Some key things we need for health and happiness include:

    *Healthy eating habits that supply enough vitamins, minerals, omega-3 fat etc

    *Regular exercise. Did you know that exercise can be better than antidepressants for treating depression? Check out my blog posts on exercise: http://extrahappiness.com/happiness/?tag=exercise

    *Enough sleep. My article on sleep might be helpful for you: http://extrahappiness.com/happiness/?p=2492

    *Fun and recreation

    *Regular time for relaxation. Check out my blog post on meditation being very good for depression: http://extrahappiness.com/happiness/?p=3343

    *Good quality relationships with others

    *Having a purpose in life (something to live for)

    Like I recommended to another person who commented on my website recently, visit your doctor to get your vitamin and mineral levels tested, if you haven’t already done so. Test your levels of vitamins B, C, D and E, and magnesium and zinc, for example. Low levels of these, among other nutrients, are linked to mental health problems.

    Your doctor can also find out if there are any health problems that you might be unaware of, which might be causing/contributing to your depression.

    Tell your doctor, for example,:
    *any drugs/supplements you’re taking/have recently been taking, plus any side effects you’ve had/are experiencing from these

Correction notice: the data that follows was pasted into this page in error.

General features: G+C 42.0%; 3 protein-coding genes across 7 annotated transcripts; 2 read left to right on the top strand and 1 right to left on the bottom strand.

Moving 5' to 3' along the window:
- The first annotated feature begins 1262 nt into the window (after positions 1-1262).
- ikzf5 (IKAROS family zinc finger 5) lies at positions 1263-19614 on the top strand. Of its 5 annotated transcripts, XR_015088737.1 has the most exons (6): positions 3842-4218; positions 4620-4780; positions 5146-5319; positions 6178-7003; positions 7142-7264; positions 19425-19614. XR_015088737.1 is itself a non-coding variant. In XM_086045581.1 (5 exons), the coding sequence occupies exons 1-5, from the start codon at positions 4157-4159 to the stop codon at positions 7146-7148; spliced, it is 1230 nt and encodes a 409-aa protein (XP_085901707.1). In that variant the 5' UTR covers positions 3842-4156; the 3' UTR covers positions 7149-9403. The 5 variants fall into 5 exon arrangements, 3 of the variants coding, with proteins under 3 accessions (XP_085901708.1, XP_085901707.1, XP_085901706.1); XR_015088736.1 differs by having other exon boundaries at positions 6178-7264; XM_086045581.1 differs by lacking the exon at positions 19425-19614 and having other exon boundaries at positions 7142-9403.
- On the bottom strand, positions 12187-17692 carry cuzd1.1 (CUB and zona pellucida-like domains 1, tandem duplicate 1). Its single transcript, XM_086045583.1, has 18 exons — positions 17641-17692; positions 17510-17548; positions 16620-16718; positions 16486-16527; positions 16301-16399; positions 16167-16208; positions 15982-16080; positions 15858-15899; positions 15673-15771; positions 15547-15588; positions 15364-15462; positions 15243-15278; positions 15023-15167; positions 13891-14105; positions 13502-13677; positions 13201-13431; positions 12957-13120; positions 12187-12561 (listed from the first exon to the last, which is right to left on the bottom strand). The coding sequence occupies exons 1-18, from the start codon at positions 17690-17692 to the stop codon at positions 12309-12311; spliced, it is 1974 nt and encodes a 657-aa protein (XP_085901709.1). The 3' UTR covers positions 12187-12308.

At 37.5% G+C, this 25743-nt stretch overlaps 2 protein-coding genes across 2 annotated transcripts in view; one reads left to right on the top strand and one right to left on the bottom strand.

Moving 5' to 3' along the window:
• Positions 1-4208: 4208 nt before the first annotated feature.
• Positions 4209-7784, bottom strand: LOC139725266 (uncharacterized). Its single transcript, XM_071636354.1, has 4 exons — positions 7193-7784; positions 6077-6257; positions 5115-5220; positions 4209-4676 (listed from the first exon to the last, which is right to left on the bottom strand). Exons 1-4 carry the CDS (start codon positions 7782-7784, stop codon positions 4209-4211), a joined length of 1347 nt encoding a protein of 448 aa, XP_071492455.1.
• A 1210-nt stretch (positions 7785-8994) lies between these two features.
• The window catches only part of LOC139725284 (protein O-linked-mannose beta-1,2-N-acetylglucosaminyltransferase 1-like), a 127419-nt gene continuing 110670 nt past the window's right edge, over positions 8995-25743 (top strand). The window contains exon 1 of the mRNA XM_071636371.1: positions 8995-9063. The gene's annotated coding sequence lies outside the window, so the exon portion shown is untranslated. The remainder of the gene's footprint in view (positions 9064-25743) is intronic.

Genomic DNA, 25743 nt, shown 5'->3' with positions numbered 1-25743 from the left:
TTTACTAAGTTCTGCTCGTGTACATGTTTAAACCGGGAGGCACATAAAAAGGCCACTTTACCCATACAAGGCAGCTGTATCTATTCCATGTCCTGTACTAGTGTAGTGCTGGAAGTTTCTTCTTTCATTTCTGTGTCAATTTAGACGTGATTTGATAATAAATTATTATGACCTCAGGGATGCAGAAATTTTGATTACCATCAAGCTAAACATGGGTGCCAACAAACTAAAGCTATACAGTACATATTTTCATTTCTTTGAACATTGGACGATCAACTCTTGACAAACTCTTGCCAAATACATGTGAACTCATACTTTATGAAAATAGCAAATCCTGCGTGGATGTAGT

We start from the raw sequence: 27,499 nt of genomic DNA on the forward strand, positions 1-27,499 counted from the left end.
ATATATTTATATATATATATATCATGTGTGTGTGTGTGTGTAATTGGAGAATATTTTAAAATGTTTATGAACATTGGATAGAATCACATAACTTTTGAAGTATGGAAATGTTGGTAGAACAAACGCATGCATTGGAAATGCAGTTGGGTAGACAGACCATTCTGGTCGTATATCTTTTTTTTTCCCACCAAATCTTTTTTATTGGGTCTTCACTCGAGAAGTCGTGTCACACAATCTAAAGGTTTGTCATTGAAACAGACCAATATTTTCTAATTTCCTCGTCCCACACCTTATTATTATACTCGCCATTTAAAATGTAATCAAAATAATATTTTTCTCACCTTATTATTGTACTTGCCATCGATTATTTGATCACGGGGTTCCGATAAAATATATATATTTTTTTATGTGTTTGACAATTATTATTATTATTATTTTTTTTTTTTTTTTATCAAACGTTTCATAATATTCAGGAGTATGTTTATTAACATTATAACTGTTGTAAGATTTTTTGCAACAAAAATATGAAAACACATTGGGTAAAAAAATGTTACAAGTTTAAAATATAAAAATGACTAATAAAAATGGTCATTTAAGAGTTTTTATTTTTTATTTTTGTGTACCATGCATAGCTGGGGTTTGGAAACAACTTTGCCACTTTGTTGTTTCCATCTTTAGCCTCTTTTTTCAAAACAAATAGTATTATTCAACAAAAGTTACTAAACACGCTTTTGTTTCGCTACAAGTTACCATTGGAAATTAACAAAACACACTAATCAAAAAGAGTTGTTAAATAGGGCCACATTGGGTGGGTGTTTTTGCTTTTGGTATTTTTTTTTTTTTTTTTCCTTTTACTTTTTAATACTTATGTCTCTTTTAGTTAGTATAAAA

*any health problems you have and
    *the symptoms you’re suffering from

    Here are some nutrients I’ve written blog posts about that might be worthwhile for you:
    Omega-3 fat: http://extrahappiness.com/happiness/?p=286 and
    http://extrahappiness.com/happiness/?p=2847
    Vitamin B: http://extrahappiness.com/happiness/?p=2031
    Vitamin C: http://extrahappiness.com/happiness/?p=4415
    Vitamin D: http://extrahappiness.com/happiness/?p=3456
    Vitamin E: http://extrahappiness.com/happiness/?p=4662
    Magnesium: http://extrahappiness.com/happiness/?p=468
    Zinc: http://extrahappiness.com/happiness/?p=1877#18773

    Thanks for commenting on my website, Chass. I really hope you feel better soon. I’ll leave you with a quote from one of my favorite books The Path to Success is Paved with Positive Thinking, by Wally Amos and Stu Glauberman. They say that: “If you can find at least one positive outcome in each instance of adversity and focus on the positive, before long, from the bitterness will come sweetness.”

    Best wishes and all the best,
    Nyomi

  7. Heidi says:

    Hi, I have been reading up on the effects of vitamin D since I was told that I have a deficiency. So far I am so excited because since I have been taking it this last week I and feeling little moments here and there where I feel like my old self again and not so depressed. I was on Prozac for years and all they did was increase my dose and I never felt awake and like myself. I have hope that through my lifestyle changes and adequate nutrition I might feel like I did 10 years ago!!! Such an eye opening experience!

  8. Nyomi says:

    Hi Heidi,

    That’s great news that things are on the up and the up for you. Thanks for sharing your experience on my website. I hope things continue to improve for you.

    All the best

    Best wishes,
    Nyomi